According to him, losing his mom impacted all aspects of his life, including his mental health.
Prince Harry is opening up about the mental health struggles he faced after the death of his mother, Princess Diana, in 1997, when he was only 12 in an interview on Telegraph‘s new podcast Mad World.
According to Harry, losing his mom impacted all aspects of his life, including his mental health. “I can safely say that losing my mom at the age of 12 and therefore shutting down all of my emotions for the last 20 years has had quite a serious effect on not only my personal life but also my work as well,” he says. “My way of dealing with it was sticking my head in the sand, refusing to ever think about my mum, because why would that help?”
Harry says his emotional shut-down, and the pressures of grieving in public, caused him to be a “problem” during his twenties—and eventually resulted in two years of “total chaos." "I just didn't know what was wrong with me," he says of that time.
He says he finally sought help from a therapist when he was 28, with the encouragement and “huge support” of his brother Prince William. He also took up boxing to help him cope with his anxiety because he was “on the verge of punching someone.”
This isn’t the first time Harry has advocated for mental health: He formed the mental health charity Heads Together with Prince William and his wife Kate Middleton, the Duchess of Cambridge. William also recently talked about his struggles with mental health during a speech to the U.K.’s Guild of Health writers in February.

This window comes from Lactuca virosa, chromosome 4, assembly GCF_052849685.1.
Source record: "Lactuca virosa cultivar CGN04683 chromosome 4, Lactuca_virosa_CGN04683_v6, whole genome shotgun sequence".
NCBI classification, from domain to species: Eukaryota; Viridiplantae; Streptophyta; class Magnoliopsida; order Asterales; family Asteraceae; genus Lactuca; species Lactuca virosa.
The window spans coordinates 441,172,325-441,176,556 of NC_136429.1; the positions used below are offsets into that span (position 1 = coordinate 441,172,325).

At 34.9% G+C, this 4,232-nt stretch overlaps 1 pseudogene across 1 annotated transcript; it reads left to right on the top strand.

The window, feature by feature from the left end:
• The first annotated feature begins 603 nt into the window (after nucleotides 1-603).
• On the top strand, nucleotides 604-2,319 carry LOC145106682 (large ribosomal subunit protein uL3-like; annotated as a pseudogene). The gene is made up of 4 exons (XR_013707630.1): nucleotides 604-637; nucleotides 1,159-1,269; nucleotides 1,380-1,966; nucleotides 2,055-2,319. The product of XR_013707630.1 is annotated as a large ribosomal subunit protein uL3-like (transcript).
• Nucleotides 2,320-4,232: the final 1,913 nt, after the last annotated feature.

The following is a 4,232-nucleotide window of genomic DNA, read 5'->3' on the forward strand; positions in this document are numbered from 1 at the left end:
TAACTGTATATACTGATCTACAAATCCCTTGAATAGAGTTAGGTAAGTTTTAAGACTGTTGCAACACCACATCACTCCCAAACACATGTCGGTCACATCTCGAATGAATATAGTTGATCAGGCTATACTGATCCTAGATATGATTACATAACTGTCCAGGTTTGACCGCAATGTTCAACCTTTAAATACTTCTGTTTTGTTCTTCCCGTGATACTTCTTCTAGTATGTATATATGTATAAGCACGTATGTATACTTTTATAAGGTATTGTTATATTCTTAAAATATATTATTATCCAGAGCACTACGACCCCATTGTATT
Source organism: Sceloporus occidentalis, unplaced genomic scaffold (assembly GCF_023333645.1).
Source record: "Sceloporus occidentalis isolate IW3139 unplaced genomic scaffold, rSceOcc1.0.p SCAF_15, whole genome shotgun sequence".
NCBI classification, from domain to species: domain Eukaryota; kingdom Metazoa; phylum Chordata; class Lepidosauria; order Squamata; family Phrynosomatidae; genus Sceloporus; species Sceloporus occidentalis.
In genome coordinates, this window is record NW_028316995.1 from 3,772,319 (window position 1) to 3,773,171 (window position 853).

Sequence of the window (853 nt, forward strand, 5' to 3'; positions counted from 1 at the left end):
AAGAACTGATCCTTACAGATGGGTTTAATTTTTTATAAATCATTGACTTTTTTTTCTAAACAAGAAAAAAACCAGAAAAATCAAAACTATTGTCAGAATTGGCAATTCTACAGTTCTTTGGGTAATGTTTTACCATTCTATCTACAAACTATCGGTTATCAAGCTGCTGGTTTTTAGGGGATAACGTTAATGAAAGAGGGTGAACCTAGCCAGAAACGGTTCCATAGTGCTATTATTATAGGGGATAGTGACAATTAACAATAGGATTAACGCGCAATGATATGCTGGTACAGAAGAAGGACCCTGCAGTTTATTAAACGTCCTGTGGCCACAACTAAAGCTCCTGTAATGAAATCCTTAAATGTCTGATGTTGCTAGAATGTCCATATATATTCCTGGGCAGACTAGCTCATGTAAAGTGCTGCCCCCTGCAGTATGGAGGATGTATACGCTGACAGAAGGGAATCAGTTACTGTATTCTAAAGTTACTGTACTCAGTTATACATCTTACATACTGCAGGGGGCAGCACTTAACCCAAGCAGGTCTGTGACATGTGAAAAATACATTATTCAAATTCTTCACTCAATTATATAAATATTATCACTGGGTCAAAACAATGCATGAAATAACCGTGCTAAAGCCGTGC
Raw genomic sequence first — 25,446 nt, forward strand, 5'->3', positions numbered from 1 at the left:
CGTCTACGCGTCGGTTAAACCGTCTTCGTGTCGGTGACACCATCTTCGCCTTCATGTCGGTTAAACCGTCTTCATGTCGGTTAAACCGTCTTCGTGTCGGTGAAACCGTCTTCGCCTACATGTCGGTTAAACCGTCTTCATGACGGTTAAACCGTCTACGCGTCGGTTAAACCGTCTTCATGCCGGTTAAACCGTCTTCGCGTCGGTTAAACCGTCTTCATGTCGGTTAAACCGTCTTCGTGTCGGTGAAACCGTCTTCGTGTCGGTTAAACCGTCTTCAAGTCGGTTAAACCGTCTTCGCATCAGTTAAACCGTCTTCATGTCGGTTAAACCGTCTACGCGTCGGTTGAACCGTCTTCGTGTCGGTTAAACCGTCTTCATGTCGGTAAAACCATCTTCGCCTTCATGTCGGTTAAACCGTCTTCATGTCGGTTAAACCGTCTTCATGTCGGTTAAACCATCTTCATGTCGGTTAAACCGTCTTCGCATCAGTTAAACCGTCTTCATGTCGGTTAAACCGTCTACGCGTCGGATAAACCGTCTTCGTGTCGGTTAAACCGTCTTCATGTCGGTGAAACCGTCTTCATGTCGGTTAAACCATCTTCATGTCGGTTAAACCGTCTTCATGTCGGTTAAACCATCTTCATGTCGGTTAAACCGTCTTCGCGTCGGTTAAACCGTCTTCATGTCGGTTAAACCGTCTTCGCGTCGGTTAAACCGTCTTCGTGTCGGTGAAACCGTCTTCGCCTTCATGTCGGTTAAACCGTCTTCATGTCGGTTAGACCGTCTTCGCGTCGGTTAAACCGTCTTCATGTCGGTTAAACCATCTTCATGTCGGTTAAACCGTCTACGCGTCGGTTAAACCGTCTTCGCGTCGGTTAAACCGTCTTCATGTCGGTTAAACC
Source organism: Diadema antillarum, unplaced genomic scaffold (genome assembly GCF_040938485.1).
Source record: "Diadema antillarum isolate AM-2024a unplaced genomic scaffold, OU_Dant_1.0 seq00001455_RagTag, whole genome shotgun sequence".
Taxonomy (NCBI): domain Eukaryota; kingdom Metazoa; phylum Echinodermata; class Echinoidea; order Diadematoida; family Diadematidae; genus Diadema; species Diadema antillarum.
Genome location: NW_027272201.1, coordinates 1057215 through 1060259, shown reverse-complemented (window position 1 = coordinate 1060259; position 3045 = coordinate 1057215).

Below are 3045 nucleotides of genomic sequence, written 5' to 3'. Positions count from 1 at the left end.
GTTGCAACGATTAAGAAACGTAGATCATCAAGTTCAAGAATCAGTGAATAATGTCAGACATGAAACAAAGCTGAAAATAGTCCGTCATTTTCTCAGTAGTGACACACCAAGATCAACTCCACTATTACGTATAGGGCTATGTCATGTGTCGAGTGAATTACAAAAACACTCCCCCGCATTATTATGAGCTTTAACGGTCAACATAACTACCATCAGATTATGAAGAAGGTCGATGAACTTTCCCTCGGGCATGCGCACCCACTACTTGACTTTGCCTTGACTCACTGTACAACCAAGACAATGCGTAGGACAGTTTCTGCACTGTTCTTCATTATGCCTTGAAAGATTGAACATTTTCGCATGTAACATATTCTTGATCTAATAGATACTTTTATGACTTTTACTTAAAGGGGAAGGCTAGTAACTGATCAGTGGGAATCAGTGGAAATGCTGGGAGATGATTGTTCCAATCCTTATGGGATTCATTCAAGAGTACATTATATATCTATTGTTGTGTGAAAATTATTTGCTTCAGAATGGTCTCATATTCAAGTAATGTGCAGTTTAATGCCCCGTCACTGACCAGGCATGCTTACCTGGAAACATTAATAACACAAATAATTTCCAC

“Mental health was the great taboo. If you were anxious, it’s because you were weak,” he said, per People. “If you couldn’t cope with whatever life threw at you, it’s because you were failing. Successful, strong people don’t suffer like that, do they? But of course—we all do. It’s just that few of us speak about it.”
Kate has also spoken out in particular about the mental health challenges young mothers face. In a speech in late March, she shared that the transition to motherhood has been difficult for her at times."For many mothers—myself included—this can, at times, lead to lack of confidence and feelings of ignorance."
Now, Harry says he’s in a good place and credits the therapy he went through for it. “Because of the process that I’ve been through over the last two-and-a-half to three years, I’ve now been able to take my work seriously, been able to take my private life seriously as well, and been able to put blood, sweat, and tears into the things that really make a difference,” he says.